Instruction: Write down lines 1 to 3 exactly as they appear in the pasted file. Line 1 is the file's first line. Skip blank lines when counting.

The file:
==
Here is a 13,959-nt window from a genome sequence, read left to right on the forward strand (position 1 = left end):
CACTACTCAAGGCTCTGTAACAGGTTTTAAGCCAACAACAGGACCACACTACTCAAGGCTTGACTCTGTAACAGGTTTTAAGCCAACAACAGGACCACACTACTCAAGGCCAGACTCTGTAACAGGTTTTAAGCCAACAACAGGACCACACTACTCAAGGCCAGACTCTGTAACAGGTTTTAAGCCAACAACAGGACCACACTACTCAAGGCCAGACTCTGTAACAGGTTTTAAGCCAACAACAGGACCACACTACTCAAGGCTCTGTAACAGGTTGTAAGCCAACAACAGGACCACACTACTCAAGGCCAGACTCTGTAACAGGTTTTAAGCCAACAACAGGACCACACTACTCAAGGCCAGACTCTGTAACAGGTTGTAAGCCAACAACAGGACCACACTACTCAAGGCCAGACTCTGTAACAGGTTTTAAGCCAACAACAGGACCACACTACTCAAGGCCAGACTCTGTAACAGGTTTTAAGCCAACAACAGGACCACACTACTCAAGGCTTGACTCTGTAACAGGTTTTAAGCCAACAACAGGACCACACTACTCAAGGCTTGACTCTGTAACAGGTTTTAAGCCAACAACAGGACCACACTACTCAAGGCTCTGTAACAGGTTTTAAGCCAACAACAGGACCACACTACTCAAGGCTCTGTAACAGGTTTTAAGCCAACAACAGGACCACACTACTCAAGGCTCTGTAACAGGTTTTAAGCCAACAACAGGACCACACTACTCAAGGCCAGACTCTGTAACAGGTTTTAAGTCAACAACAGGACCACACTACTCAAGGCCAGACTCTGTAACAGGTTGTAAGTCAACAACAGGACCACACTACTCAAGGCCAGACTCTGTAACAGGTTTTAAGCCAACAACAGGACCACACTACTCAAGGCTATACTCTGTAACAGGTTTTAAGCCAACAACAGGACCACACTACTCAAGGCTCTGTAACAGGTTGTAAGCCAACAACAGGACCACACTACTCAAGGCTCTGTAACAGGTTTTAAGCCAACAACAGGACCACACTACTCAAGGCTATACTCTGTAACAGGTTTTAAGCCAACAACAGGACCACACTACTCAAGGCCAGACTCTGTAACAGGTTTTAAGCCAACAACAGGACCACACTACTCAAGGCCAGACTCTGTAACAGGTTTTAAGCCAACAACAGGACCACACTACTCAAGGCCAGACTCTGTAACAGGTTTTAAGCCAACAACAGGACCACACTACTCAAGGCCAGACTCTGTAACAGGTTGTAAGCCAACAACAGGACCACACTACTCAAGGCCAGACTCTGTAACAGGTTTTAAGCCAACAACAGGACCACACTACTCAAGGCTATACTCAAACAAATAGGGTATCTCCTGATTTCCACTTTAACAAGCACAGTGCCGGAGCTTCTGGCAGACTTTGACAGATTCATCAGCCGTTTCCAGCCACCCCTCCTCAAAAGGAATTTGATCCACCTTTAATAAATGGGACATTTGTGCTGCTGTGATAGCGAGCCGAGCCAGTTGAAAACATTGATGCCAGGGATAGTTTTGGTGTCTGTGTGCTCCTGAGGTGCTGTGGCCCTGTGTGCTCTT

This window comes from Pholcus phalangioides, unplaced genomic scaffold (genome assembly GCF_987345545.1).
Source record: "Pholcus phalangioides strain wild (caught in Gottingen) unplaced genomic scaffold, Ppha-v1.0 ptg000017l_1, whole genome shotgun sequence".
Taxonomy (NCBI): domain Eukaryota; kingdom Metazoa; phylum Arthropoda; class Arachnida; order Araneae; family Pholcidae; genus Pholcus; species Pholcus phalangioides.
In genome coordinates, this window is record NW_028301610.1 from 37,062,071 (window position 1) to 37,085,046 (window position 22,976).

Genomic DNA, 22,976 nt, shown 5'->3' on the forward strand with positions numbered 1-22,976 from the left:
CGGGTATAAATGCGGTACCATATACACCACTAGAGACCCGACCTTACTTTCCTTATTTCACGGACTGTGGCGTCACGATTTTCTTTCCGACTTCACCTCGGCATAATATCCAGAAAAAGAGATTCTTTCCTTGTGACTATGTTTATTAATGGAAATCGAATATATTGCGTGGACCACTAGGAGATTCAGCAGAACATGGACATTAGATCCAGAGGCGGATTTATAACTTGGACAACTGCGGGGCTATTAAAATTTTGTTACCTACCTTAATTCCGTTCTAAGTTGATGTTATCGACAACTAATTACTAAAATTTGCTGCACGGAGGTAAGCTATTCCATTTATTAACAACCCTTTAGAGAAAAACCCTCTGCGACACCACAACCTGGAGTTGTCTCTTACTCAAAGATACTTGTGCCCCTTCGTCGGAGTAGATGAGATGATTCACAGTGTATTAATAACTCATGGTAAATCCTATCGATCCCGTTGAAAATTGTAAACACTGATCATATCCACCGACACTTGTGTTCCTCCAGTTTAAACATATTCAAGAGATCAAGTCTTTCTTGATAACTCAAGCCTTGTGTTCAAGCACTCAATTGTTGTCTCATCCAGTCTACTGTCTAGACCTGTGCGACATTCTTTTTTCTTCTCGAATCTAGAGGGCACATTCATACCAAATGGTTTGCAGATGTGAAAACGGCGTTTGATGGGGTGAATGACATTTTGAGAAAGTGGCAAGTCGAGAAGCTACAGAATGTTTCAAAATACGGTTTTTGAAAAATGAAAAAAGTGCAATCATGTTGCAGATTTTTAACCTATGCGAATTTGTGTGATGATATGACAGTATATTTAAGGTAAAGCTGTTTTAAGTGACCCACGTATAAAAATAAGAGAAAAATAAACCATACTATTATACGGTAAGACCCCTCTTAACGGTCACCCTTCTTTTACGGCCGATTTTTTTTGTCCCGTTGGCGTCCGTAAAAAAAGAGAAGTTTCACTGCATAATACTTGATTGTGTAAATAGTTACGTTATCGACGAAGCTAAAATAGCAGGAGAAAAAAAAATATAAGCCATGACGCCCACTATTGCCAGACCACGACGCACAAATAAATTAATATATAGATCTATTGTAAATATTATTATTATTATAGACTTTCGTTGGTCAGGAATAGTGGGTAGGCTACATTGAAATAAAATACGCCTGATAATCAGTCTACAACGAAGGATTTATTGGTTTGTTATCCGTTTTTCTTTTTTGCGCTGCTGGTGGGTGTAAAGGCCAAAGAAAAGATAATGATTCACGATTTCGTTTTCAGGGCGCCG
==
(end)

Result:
Here is a 13,959-nt window from a genome sequence, read left to right on the forward strand (position 1 = left end):
CACTACTCAAGGCTCTGTAACAGGTTTTAAGCCAACAACAGGACCACACTACTCAAGGCTTGACTCTGTAACAGGTTTTAAGCCAACAACAGGACCACACTACTCAAGGCCAGACTCTGTAACAGGTTTTAAGCCAACAACAGGACCACACTACTCAAGGCCAGACTCTGTAACAGGTTTTAAGCCAACAACAGGACCACACTACTCAAGGCCAGACTCTGTAACAGGTTTTAAGCCAACAACAGGACCACACTACTCAAGGCTCTGTAACAGGTTGTAAGCCAACAACAGGACCACACTACTCAAGGCCAGACTCTGTAACAGGTTTTAAGCCAACAACAGGACCACACTACTCAAGGCCAGACTCTGTAACAGGTTGTAAGCCAACAACAGGACCACACTACTCAAGGCCAGACTCTGTAACAGGTTTTAAGCCAACAACAGGACCACACTACTCAAGGCCAGACTCTGTAACAGGTTTTAAGCCAACAACAGGACCACACTACTCAAGGCTTGACTCTGTAACAGGTTTTAAGCCAACAACAGGACCACACTACTCAAGGCTTGACTCTGTAACAGGTTTTAAGCCAACAACAGGACCACACTACTCAAGGCTCTGTAACAGGTTTTAAGCCAACAACAGGACCACACTACTCAAGGCTCTGTAACAGGTTTTAAGCCAACAACAGGACCACACTACTCAAGGCTCTGTAACAGGTTTTAAGCCAACAACAGGACCACACTACTCAAGGCCAGACTCTGTAACAGGTTTTAAGTCAACAACAGGACCACACTACTCAAGGCCAGACTCTGTAACAGGTTGTAAGTCAACAACAGGACCACACTACTCAAGGCCAGACTCTGTAACAGGTTTTAAGCCAACAACAGGACCACACTACTCAAGGCTATACTCTGTAACAGGTTTTAAGCCAACAACAGGACCACACTACTCAAGGCTCTGTAACAGGTTGTAAGCCAACAACAGGACCACACTACTCAAGGCTCTGTAACAGGTTTTAAGCCAACAACAGGACCACACTACTCAAGGCTATACTCTGTAACAGGTTTTAAGCCAACAACAGGACCACACTACTCAAGGCCAGACTCTGTAACAGGTTTTAAGCCAACAACAGGACCACACTACTCAAGGCCAGACTCTGTAACAGGTTTTAAGCCAACAACAGGACCACACTACTCAAGGCCAGACTCTGTAACAGGTTTTAAGCCAACAACAGGACCACACTACTCAAGGCCAGACTCTGTAACAGGTTGTAAGCCAACAACAGGACCACACTACTCAAGGCCAGACTCTGTAACAGGTTTTAAGCCAACAACAGGACCACACTACTCAAGGCTATACTCAAACAAATAGGGTATCTCCTGATTTCCACTTTAACAAGCACAGTGCCGGAGCTTCTGGCAGACTTTGACAGATTCATCAGCCGTTTCCAGCCACCCCTCCTCAAAAGGAATTTGATCCACCTTTAATAAATGGGACATTTGTGCTGCTGTGATAGCGAGCCGAGCCAGTTGAAAACATTGATGCCAGGGATAGTTTTGGTGTCTGTGTGCTCCTGAGGTGCTGTGGCCCTGTGTGCTCTT

This window comes from Pholcus phalangioides, unplaced genomic scaffold (genome assembly GCF_987345545.1).